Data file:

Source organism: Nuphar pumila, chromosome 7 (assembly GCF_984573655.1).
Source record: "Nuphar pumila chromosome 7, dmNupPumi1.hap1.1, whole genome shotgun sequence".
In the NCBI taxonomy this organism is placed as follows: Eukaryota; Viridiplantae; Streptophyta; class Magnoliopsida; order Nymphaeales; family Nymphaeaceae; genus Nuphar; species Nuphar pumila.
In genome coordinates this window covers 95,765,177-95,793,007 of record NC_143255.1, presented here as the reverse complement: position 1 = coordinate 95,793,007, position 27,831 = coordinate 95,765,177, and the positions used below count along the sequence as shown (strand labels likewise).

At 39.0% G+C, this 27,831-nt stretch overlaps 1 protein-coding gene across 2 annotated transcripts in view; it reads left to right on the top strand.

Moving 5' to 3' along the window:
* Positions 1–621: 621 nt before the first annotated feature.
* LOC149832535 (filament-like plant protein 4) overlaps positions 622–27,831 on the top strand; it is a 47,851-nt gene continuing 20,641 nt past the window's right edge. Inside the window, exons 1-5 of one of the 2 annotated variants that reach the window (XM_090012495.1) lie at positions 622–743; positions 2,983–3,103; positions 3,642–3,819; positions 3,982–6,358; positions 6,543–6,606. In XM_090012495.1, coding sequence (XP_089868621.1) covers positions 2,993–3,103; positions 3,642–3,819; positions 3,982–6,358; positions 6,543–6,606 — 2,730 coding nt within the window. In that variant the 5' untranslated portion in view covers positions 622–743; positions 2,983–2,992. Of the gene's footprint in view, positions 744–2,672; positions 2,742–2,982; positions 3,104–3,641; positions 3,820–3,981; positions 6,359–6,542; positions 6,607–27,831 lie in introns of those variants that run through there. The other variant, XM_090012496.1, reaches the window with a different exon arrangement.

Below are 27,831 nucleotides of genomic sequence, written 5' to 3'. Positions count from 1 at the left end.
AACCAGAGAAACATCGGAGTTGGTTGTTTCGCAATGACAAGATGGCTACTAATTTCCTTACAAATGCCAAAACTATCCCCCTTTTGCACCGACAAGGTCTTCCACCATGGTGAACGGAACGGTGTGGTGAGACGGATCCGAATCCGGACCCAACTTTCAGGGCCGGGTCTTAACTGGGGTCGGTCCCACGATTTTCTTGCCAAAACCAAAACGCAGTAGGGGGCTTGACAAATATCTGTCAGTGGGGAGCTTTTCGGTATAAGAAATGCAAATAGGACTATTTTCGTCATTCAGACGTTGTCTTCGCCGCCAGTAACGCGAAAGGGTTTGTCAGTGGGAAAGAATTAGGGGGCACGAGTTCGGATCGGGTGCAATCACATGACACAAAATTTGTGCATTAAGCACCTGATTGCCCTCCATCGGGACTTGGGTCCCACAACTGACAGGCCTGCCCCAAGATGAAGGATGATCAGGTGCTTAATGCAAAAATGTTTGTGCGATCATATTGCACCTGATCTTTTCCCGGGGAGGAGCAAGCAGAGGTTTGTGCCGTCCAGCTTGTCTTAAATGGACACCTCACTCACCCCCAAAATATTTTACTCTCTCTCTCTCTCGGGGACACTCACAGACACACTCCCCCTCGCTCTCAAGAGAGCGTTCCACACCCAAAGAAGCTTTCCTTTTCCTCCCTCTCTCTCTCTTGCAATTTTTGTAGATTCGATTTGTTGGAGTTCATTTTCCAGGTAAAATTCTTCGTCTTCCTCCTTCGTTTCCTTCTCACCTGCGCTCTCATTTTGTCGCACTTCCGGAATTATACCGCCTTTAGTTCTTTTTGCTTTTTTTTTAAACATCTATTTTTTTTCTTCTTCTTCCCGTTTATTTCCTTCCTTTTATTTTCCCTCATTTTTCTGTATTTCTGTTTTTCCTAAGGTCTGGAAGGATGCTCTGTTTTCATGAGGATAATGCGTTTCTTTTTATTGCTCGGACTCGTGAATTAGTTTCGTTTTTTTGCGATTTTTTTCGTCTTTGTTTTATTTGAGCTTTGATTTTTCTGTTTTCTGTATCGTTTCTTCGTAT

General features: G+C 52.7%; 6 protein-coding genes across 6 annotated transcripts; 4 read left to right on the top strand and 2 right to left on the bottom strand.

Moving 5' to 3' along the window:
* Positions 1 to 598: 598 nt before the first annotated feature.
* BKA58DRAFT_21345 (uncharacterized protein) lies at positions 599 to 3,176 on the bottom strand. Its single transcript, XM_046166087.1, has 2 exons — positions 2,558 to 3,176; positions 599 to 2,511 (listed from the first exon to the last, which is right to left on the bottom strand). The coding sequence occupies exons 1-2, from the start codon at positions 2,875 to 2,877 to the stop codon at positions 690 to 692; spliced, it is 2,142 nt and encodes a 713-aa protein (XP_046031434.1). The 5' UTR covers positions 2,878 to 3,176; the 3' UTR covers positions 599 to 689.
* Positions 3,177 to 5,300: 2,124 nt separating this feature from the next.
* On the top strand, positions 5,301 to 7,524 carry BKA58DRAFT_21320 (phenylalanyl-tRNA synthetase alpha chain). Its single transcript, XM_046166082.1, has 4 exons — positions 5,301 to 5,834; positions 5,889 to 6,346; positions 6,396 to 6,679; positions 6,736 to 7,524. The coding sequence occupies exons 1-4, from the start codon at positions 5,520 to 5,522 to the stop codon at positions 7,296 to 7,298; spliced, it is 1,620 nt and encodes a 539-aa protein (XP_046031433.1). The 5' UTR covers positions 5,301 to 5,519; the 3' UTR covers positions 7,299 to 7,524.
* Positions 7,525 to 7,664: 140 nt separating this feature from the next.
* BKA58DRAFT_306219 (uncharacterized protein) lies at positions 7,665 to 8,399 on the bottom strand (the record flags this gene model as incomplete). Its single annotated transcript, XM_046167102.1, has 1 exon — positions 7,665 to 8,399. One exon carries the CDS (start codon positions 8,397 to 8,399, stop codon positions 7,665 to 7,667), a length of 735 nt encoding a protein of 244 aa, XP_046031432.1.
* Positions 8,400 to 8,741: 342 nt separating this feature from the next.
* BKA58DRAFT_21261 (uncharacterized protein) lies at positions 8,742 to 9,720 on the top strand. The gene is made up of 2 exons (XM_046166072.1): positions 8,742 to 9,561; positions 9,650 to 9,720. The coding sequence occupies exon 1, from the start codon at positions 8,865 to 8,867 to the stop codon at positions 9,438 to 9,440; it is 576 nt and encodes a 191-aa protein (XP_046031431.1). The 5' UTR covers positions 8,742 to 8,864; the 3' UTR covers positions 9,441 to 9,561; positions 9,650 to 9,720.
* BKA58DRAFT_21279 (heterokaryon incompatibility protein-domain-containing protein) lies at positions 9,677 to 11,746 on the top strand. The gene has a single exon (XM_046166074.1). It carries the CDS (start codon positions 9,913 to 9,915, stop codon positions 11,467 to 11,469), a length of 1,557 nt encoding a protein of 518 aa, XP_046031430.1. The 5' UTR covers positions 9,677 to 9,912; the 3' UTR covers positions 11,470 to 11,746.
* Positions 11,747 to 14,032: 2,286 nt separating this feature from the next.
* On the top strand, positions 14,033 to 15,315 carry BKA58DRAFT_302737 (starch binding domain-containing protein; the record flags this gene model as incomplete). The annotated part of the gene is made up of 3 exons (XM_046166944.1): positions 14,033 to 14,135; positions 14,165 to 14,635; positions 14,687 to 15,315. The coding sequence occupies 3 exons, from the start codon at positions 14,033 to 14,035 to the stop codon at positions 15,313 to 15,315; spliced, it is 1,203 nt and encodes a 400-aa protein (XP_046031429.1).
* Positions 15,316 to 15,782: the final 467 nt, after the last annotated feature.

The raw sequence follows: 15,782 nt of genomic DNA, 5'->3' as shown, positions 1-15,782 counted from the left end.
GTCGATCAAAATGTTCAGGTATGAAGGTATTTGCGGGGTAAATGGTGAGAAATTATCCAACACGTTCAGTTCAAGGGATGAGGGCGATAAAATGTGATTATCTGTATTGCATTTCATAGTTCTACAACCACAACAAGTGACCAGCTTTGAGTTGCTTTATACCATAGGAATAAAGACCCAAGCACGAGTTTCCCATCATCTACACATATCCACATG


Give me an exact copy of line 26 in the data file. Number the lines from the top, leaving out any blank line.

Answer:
GTCGATCAAAATGTTCAGGTATGAAGGTATTTGCGGGGTAAATGGTGAGAAATTATCCAACACGTTCAGTTCAAGGGATGAGGGCGATAAAATGTGATTATCTGTATTGCATTTCATAGTTCTACAACCACAACAAGTGACCAGCTTTGAGTTGCTTTATACCATAGGAATAAAGACCCAAGCACGAGTTTCCCATCATCTACACATATCCACATG